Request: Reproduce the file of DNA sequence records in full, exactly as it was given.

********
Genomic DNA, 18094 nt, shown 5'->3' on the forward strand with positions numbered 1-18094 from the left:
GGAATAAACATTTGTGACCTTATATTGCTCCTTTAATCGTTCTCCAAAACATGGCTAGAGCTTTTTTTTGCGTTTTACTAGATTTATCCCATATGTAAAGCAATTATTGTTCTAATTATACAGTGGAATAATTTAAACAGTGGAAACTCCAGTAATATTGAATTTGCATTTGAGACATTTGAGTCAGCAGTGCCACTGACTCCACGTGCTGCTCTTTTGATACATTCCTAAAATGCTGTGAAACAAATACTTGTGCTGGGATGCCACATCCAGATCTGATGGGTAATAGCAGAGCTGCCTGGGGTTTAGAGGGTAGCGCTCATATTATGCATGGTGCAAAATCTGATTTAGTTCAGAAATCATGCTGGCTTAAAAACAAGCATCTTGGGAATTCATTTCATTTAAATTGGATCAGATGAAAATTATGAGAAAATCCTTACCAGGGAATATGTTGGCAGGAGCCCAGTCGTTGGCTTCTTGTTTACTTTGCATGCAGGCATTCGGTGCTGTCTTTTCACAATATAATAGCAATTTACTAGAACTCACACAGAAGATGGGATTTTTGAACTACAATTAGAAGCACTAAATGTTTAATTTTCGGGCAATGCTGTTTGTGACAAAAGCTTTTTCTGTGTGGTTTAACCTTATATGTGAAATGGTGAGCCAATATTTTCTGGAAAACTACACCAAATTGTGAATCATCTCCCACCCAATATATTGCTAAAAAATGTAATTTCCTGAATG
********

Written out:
Genomic DNA, 18094 nt, shown 5'->3' on the forward strand with positions numbered 1-18094 from the left:
GGAATAAACATTTGTGACCTTATATTGCTCCTTTAATCGTTCTCCAAAACATGGCTAGAGCTTTTTTTTGCGTTTTACTAGATTTATCCCATATGTAAAGCAATTATTGTTCTAATTATACAGTGGAATAATTTAAACAGTGGAAACTCCAGTAATATTGAATTTGCATTTGAGACATTTGAGTCAGCAGTGCCACTGACTCCACGTGCTGCTCTTTTGATACATTCCTAAAATGCTGTGAAACAAATACTTGTGCTGGGATGCCACATCCAGATCTGATGGGTAATAGCAGAGCTGCCTGGGGTTTAGAGGGTAGCGCTCATATTATGCATGGTGCAAAATCTGATTTAGTTCAGAAATCATGCTGGCTTAAAAACAAGCATCTTGGGAATTCATTTCATTTAAATTGGATCAGATGAAAATTATGAGAAAATCCTTACCAGGGAATATGTTGGCAGGAGCCCAGTCGTTGGCTTCTTGTTTACTTTGCATGCAGGCATTCGGTGCTGTCTTTTCACAATATAATAGCAATTTACTAGAACTCACACAGAAGATGGGATTTTTGAACTACAATTAGAAGCACTAAATGTTTAATTTTCGGGCAATGCTGTTTGTGACAAAAGCTTTTTCTGTGTGGTTTAACCTTATATGTGAAATGGTGAGCCAATATTTTCTGGAAAACTACACCAAATTGTGAATCATCTCCCACCCAATATATTGCTAAAAAATGTAATTTCCTGAATG